Dear LabPulse Member,
The San Antonio Breast Cancer Symposium (SABCS), held December 10-14, featured several noteworthy studies related to genetic testing.
For example, a study demonstrating the value of Foundation Medicine/Roche's FoundationOne Liquid 70-gene assay in early triple-negative breast cancer was a featured highlight. You can also check out other news from the meeting:
- Genetics group makes case against testing all with breast cancer
- Myriad opens hood on carriers of breast cancer risk genes
- Agendia's MammaPrint refines risk scoring in younger cancer patients
The landscape for genetic testing is in the midst of great change. Reimbursement has been a key issue, but there have been some positive developments on the payment front.
This month, the U.S. National Comprehensive Cancer Network (NCCN) updated its guidance on genetic testing to include mutations beyond BRCA1/2 in patients with breast cancer and/or ovarian cancer, and it also addressed testing for mutations associated with pancreatic cancer. The U.S. Food and Drug Administration's Oncologic Drugs Advisory Committee is meeting today to consider expanding the label of the poly (ADP-ribose) polymerase (PARP) inhibitor olaparib (Lynparza, AstraZeneca) to include pancreatic cancer, in addition to breast and ovarian cancer. CVS Health just unveiled a program called Transform Oncology Care that paves the way for the testing of patients insured through its Aetna subsidiary. The offering includes real-time access for providers to NCCN guidelines.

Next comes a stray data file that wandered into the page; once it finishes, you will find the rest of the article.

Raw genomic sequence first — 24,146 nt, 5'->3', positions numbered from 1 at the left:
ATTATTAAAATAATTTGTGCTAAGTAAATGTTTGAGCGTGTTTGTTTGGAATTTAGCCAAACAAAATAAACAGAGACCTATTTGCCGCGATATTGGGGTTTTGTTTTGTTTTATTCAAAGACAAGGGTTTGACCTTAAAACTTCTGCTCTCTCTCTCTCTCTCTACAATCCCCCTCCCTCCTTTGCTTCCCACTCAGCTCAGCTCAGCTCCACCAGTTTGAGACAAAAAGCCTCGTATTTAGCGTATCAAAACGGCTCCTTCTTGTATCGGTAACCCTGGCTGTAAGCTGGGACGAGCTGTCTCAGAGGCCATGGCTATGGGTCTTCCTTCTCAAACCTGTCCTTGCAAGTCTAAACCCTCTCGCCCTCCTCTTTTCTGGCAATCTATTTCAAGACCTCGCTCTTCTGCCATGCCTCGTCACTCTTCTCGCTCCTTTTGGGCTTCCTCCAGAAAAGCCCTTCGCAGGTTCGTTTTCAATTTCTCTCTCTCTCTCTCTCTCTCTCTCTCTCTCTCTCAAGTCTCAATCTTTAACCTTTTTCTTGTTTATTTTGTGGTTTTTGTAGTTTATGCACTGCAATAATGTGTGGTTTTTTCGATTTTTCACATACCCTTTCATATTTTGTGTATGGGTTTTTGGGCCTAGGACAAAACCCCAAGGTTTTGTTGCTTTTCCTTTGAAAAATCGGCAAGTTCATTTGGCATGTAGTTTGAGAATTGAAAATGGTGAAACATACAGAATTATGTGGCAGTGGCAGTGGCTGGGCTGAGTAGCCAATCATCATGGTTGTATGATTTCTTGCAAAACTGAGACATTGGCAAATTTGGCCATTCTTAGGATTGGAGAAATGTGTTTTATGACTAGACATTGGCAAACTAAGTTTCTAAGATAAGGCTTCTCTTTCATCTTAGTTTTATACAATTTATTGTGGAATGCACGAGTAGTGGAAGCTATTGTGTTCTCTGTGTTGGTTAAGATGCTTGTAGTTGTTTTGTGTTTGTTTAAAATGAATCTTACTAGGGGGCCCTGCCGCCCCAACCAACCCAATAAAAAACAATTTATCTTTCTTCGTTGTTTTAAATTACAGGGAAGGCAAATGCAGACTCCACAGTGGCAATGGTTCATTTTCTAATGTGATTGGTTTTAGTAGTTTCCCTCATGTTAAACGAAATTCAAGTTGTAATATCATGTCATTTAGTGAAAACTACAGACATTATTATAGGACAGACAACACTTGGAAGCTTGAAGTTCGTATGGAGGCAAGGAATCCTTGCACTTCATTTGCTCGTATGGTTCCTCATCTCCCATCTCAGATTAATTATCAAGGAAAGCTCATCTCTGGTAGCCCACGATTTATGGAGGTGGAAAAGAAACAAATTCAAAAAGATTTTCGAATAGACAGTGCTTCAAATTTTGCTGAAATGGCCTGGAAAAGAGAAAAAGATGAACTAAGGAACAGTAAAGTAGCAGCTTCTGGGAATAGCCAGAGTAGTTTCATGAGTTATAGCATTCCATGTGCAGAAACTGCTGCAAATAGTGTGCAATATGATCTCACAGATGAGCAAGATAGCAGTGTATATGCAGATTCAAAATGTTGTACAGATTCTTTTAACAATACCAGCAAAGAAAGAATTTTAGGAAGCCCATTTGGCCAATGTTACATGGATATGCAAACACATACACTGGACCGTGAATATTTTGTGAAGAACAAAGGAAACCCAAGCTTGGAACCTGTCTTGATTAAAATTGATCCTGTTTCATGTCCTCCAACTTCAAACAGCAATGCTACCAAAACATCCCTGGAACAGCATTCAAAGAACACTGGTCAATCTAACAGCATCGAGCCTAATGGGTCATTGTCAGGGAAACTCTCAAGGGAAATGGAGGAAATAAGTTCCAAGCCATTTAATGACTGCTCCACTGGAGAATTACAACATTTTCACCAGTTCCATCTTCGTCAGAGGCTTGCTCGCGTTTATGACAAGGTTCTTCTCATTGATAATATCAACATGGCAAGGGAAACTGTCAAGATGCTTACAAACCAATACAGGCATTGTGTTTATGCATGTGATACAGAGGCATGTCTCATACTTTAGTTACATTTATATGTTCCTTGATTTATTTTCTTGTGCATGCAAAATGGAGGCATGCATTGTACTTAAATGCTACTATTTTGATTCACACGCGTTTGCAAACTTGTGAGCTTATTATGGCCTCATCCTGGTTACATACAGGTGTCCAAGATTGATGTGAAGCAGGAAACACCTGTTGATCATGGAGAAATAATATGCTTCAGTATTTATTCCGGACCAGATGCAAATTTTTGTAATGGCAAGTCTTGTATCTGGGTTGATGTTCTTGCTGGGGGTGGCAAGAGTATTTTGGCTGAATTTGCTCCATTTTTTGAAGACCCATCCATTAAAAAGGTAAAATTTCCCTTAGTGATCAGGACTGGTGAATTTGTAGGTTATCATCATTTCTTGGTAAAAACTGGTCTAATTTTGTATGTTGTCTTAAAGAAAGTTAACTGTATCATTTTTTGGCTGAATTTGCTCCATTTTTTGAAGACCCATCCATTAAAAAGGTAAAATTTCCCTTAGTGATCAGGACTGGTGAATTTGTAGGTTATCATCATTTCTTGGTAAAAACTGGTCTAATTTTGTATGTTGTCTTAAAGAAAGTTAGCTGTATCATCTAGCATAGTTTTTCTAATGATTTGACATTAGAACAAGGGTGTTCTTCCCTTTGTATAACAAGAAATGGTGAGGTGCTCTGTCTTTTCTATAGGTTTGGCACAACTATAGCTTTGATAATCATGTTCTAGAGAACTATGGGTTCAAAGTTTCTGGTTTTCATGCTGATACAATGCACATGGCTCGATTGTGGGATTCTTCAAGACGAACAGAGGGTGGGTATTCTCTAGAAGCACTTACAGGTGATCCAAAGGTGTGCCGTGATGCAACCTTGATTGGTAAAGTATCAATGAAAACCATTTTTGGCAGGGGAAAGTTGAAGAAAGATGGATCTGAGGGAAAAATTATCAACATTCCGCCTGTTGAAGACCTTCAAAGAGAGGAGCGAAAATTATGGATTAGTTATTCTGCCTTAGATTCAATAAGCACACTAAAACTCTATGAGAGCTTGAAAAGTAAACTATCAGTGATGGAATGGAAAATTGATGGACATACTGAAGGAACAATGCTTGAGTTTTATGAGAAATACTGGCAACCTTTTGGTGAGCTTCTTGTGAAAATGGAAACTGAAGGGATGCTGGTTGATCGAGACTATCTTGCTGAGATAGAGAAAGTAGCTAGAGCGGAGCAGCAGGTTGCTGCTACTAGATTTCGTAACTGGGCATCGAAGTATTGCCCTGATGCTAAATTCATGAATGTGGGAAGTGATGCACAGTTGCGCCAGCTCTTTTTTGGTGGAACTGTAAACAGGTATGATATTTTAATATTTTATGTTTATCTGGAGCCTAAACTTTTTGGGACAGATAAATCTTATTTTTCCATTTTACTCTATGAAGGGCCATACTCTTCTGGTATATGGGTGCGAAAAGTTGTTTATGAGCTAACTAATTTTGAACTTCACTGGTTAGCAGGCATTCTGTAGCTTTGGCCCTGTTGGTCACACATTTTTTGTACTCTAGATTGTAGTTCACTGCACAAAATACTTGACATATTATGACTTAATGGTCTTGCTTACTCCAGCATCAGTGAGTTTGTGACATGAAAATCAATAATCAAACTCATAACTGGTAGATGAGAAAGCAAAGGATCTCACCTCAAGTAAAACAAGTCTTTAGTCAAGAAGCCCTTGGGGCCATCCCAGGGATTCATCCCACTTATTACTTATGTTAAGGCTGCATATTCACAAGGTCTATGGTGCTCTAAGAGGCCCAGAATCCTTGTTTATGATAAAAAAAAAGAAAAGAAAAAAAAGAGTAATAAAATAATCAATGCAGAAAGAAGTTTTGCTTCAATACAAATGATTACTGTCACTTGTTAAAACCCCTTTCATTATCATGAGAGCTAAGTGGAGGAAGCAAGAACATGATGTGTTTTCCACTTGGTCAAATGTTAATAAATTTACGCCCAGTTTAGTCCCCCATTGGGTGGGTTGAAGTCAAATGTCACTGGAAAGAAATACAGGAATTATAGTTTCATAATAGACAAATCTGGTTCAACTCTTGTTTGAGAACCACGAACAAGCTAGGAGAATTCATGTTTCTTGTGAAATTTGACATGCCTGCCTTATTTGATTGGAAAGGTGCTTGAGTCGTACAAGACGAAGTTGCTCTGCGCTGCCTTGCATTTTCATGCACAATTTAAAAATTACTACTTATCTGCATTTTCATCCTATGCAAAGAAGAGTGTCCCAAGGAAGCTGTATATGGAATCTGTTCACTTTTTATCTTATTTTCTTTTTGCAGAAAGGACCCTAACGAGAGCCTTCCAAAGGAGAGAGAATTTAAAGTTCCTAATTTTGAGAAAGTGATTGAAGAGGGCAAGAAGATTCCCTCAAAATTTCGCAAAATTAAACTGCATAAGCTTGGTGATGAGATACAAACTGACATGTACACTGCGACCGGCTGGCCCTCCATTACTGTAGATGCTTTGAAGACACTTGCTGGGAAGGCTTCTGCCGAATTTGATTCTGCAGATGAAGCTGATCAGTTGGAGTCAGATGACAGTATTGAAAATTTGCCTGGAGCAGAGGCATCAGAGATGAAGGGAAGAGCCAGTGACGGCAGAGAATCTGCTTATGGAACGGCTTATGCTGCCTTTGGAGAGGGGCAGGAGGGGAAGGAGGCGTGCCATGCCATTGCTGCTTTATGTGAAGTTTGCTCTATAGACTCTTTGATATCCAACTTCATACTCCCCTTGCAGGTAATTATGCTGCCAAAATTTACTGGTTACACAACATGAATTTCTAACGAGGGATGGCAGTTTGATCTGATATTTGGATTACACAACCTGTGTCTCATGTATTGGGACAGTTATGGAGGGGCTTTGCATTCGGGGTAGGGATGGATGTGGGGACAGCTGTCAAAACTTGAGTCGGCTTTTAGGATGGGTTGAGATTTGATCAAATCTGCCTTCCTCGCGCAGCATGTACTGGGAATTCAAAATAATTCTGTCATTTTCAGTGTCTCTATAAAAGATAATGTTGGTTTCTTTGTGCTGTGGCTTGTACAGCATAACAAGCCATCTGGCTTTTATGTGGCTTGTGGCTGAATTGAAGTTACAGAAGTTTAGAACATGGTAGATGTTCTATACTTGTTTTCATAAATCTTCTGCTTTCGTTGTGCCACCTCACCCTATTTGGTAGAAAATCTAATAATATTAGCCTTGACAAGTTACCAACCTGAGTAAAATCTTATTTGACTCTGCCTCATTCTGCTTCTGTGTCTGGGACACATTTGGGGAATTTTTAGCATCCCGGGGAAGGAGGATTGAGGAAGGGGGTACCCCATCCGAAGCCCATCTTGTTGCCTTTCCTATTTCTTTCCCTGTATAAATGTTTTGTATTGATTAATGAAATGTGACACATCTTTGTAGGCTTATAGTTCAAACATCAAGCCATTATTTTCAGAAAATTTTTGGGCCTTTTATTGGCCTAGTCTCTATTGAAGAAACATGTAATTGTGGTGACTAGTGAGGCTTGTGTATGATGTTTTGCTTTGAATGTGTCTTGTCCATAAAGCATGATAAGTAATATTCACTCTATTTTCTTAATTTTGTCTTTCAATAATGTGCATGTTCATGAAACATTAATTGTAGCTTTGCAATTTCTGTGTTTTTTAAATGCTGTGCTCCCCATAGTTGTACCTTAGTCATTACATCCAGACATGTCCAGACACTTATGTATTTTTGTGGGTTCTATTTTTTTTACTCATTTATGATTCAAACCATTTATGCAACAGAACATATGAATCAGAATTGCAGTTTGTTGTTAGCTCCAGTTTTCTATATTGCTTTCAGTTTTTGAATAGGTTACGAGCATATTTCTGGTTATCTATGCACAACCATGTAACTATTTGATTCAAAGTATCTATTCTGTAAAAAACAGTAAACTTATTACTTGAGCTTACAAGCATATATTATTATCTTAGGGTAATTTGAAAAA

The challenge many labs face is how to prepare for the expected increase in demand for molecular genetic testing, which is notable right now in oncology and has already emerged in other disease areas as well. Many labs will need to harness next-generation sequencing to stay competitive, contributing writer Joseph Constance reports.
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